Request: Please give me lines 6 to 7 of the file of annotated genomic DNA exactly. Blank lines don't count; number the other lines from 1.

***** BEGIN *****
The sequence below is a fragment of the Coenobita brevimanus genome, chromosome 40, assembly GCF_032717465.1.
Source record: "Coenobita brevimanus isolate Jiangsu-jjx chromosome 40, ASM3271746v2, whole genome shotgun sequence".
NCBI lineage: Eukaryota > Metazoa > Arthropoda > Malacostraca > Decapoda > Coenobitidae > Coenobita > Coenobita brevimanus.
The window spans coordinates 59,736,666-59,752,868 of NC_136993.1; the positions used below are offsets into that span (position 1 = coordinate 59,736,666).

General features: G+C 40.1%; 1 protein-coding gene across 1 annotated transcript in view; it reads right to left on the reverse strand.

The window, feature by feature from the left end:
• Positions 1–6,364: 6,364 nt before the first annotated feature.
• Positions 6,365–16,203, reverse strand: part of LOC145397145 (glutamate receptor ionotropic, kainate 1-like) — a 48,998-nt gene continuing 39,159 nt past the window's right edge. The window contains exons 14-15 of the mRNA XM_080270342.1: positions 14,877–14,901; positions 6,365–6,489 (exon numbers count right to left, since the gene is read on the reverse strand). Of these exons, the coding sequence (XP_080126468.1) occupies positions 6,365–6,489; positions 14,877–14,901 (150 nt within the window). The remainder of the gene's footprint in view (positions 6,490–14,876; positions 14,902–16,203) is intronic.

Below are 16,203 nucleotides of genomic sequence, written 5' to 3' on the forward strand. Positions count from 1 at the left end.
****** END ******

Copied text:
The window, feature by feature from the left end:
• Positions 1–6,364: 6,364 nt before the first annotated feature.